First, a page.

Drum vs. Core

Roger Holmes roger.holmes at microspot.co.uk
Mon Jul 2 13:51:35 CDT 2007


On 2 Jul, 2007, at 18:02, cctalk-request at classiccmp.org wrote:

>>  When I was at university (71-74), the college's mainframe
>> still used a drum from program overlays (probably really the virtual
>> memory backing storage, but possibly just dumping and restoring the
>> whole program between time slices. The machine was no slouch, it was
>> serving about a hundred terminals and running a couple of batch
>> streams as well (Maximop and George 2).
>
> I take it that this was an ICL 1905E (probably at Swansea or QMC).

Yes, QMC. It got upgraded to a 1904S whilst I was there. Maybe it was  
the 4S which had 100+ terminals, there was certainly a large increase  
whilst I was there. Initially most were printing terminals with  
lights inside, not Teletypes, can't remember the maker's name. There  
was also just two CRT terminals, on which you typed a load of lines  
and told the computer to read it. You could edit small programs on  
screen but on the priniting terminals you had to give it commands to  
change character and to step through your code. Later on we got Data  
Dynamics terminals, an acoustic box (to save the ears) around a naked  
ASR33 or KSR33 Teletype. Then we got the fairly standard 'glass  
teletypes', though by then I was mostly using the IMLAC graphics  
terminal.

Do you think the drum got kicked out when we went over to the 4S? I  
never got to see the 4S. It was all hands off. All changed when I got  
to Marconi-Elliott Avionics, the training consisted of - there's the  
computer, here's how you turn the thing on, there's the mylar tape  
library, the bootstrap is at 8181, get on with it.

> That processor benchmarks about the same as an IBM PC/AT (!)
> [somehow I cannot see running 100 terminals off an AT]

Was it really that slow! We really put up with a lot back then.

>
> Originally on the 1900 series the drum was considered a different  
> peripheral
> type (ie needed different programming) from an Exchangeable Disk  
> (EDS) or
> Fixed Disk (FDS), but, by the time we at City acquired Swansea's old
> 1905E and drum (and some EDS30s), new Executives appeared with
> UDAS (Unified Direct Access) where the drum was programmed just the
> same as a disk. These Execs, unlike the previous versions, were  
> overlaid
> (I think they were still, however, written in engineers assembler  
> which used
> numeric op-codes rather than the mnemonics of PLAN or GIN5).

Interesting. Maybe it was like my school maths teachers who forced us  
to use fountain pens instead of ball points because it slowed us down  
so we thought more about what we were doing and so made less  
mistakes. At Marconi, the hardware test programmers/engineers always  
used a different language than those of us in the utility software  
group, and we provided the higher level language compilers for the  
applications writers to use.

> Each overlay was (most of) a 128 word disk sector ... tight modular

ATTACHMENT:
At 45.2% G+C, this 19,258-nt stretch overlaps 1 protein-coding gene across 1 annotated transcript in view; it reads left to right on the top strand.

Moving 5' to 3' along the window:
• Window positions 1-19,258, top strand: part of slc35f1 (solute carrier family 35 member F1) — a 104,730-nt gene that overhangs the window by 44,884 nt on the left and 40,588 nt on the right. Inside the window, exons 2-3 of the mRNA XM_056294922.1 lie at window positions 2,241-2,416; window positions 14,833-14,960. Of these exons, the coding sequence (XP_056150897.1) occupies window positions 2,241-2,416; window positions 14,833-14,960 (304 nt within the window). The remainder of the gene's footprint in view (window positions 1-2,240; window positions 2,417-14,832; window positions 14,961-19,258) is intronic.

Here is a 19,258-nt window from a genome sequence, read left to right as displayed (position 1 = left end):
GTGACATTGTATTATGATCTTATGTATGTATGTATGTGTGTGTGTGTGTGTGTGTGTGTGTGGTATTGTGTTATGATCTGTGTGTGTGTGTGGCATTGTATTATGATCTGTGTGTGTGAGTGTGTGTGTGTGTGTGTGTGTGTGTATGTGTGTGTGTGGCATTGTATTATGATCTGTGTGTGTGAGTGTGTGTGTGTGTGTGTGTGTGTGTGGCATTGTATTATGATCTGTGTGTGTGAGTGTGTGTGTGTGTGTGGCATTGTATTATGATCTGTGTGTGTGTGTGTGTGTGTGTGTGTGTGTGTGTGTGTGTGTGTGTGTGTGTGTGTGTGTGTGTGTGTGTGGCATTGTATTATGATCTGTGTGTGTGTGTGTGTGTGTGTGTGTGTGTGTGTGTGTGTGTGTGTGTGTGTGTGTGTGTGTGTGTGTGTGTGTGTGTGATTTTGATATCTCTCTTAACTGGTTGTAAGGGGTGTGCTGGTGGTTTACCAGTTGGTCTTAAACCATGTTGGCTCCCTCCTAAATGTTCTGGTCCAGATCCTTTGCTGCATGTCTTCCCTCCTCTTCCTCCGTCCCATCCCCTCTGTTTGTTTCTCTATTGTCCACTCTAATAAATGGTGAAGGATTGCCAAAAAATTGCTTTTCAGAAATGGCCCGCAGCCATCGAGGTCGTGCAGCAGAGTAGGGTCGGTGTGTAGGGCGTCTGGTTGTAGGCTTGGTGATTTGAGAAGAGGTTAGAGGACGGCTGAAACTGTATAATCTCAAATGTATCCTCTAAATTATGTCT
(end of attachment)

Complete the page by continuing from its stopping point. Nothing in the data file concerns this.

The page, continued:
> code
> was rather forced! ... it also had to be position independent on a  
> machine
> with no real architectural support for such - and you had only  
> minimal use
> of the Datum/Limit registers in Exec mode.

Very difficult. I had always assumed the executive lived at a fixed  
position in memory. Maybe it used relativisers, 1300 style, where  
every instruction could specify what block start address should be  
added to it, but maybe that would slow down loading the overlays too  
much. I wonder if any of the concepts in the 1302 executive got re- 
used on 1900. Obviously not the code itself, very different  
architectures, just sharing the 'standard interface' and the concept  
of the executive itself.


> The drum was, I think, 512K characters (128K 24-bit words). We put the
> Exec overlays and the Maximop overlay file on the drum - I'm not sure
> what else. It probably was too small for the Maximop swap file.  
> George II
> and the main compilers and consolidator (ICL's name for the link  
> editor)
> were probably also on the drum. George had little to gain fromsuch a
> location
> as it did not use overlays except that job wrap-up and start  
> reloaded the
> full code, some of which got overwritten during processing - British
> operating
> systems of the era tended to use a "job description" at the start  
> rather
> than
> the interspersed "control cards" typical of IBM.

Right.

> We got rid of the drum at the start of our transition from ICL to
> Honeywell -
> it took up too much space in the machine room and the Level 66 was a
> BIG machine (physically).

Maybe ICL had been bumping up the maintenance charges for old kit  
they really did not want to support any more. Keeping engineers  
trained up on kit for a handful of customers is not very cost  
effective, and the older engineers who knew the old kit keep getting  
'promoted' into management.









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